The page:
Sulphur can only be taken up by plants from the soil solution as sulphate. As with readily-available nitrate, it can be liable to loss through leaching.
Spring application of sulphate fertilizer is therefore recommended so that the plant can take it up during the period of active growth, as with nitrate. Sulphur is required together with nitrogen for the formation of proteins and uptake timings are similar.
How Sulfur Deficiencies in Plants Occur
While sulphate fertilizer is immediately available to the crop, applications of elemental sulphur must be converted to sulphate by bacterial activity in the soil before it becomes available. The time taken for this oxidation is unpredictable and may take many months, so the sulphate required by the crop may not be available when needed. Sulphur is required for many growth functions in plants — like nitrogen it is principally an essential constituent of protein. There is therefore a close relationship between the quantities of nitrogen and sulphur in crops, with most taking up about 1kg of sulphur 2.
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Brassica crops, such as oilseed rape, cabbage and kale, require much more sulphate. They need extra sulphur for the production of glucosinolates, which are used within the plants as a defense mechanism. Once taken up, unlike nitrogen, sulphur does not move against the transpiration stream and cannot be taken from older leaves, for example, to support new growth. So a sufficient and continuous supply is needed in the soil to satisfy all the needs of the growing crop.
SULPHUR CONTENT OF PLANTS
Signs of deficiency include the yellowing of young leaves or new growth. By contrast, yellowing from nitrogen deficiency affects the older leaves first. Sulphur-deficient oilseed rape can also have purpling and upward cupping of young leaves, delayed and prolonged flowering, pale-colored flowers, and fewer, smaller pods. The risk of sulphur deficiency can increase in countries where levels of atmospheric sulphur - from air pollution through fossil fuel combustion - decline.
In many crops, its amount in the plant is similar to phosphorus. However, even in high organic matter soils, often, the breakdown of the organic matter and the mineralization process are not rapid enough to meet the sulfur requirement of the crop. When this occurs, fertilizers or amendments containing sulfur have to be applied.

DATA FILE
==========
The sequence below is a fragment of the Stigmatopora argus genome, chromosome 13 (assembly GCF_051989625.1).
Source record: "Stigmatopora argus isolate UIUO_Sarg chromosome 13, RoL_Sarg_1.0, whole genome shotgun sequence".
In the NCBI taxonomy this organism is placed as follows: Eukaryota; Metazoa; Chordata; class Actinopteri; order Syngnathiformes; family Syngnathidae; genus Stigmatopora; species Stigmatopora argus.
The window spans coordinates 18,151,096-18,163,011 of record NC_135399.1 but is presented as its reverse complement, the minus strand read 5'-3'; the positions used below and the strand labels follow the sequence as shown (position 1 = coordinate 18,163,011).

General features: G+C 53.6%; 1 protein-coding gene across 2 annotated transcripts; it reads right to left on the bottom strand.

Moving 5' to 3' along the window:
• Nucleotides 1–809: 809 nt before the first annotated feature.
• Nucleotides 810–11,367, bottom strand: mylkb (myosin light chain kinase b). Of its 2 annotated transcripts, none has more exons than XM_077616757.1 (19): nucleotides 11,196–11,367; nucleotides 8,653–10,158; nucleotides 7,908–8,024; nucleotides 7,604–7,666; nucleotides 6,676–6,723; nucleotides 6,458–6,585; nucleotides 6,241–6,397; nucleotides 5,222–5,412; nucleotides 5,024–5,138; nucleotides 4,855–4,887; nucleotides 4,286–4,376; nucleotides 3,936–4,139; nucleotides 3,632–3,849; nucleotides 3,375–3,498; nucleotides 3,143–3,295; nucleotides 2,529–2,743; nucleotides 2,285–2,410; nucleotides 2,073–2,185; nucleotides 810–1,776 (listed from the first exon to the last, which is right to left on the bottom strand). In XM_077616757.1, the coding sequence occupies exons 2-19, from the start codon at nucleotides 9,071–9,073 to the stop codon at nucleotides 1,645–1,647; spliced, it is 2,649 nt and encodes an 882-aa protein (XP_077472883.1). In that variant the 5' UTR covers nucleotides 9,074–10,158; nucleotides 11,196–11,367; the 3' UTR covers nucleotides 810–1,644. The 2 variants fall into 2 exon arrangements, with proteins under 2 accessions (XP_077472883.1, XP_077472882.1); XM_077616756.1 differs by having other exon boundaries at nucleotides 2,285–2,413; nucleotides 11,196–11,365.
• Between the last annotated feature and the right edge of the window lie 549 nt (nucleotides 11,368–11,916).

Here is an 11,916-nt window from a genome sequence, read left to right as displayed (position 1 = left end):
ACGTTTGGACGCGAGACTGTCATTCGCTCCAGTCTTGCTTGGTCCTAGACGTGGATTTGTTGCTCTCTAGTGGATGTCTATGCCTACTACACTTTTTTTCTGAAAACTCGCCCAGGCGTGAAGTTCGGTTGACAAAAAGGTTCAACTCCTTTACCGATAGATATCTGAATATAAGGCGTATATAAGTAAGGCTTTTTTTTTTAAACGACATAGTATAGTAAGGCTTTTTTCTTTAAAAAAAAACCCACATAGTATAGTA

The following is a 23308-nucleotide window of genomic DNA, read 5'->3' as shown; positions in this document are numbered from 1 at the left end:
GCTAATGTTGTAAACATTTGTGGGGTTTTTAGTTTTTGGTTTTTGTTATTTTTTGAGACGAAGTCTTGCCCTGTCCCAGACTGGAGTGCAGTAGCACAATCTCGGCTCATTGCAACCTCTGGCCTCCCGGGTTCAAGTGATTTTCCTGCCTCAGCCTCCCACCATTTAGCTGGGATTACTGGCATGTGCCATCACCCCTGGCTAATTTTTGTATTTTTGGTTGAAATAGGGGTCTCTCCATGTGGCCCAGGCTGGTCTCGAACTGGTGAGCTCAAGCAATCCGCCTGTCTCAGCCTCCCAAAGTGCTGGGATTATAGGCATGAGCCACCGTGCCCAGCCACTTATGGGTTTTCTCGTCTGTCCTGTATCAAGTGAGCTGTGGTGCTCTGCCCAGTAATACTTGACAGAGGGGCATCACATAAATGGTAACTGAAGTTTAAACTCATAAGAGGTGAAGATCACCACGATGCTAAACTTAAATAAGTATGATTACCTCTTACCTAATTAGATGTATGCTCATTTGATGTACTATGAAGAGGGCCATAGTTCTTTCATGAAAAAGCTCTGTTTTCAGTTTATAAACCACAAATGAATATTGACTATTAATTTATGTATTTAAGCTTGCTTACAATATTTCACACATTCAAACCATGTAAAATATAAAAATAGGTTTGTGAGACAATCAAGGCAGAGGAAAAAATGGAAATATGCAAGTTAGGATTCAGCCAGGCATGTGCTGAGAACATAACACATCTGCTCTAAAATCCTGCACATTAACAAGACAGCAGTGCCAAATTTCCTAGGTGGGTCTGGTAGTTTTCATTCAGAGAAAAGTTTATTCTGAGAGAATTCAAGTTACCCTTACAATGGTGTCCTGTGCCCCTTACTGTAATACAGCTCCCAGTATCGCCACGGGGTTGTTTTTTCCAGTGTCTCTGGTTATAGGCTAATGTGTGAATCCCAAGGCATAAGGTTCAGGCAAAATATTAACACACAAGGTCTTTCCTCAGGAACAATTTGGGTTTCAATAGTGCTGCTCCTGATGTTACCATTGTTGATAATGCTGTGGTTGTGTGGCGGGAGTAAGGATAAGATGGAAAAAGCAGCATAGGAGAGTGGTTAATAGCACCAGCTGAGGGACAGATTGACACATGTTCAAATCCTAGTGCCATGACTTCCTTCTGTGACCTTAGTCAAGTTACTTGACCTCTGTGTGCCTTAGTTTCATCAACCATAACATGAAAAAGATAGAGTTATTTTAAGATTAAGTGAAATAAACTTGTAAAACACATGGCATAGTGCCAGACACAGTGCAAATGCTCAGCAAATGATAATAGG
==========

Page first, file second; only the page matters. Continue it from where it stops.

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Sulfur is immobile in plants and does not readily translocated from older leaves to young leaves. Therefore, sulfur deficiency first appears on younger leaves. Sulfur deficiency symptoms show up as light green to yellowish color. Deficient plants are small and their growth is retarded. Symptoms may vary between plant species.
For example, in corn, sulfur deficiency shows up as interveinal chlorosis; in wheat, the whole plant becomes pale while the younger leaves are more chlorotic; in potatoes, spotting of leaves might occur.
Most of the sulfur in soils is found soil in organic matter. However, it is not available to plants in this form. In order to become available to plants, the sulfur must be first released from the organic matter and go through mineralization process. The mineralization process is a result of microbial activity. In this process sulfur is converted to the sulfate form SO , which is readily available to plants. Immobilization of sulfur is the opposite process in which available sulfate is converted back into the organic form.
Plant analysis is the best way to estimate sulfur sufficiency. Combining the plant analysis with soil test result will give the best indication on if and how much sulfur should be applied. Many times, soil test alone is not reliable enough. Soil tests are valuable only if a correlation was found between the sulfur test level and the crop response to application of fertilizer.
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Because sulfur leaches readily, the top soil might test low in sulfur, while subsoil samples will show higher levels of available sulfur.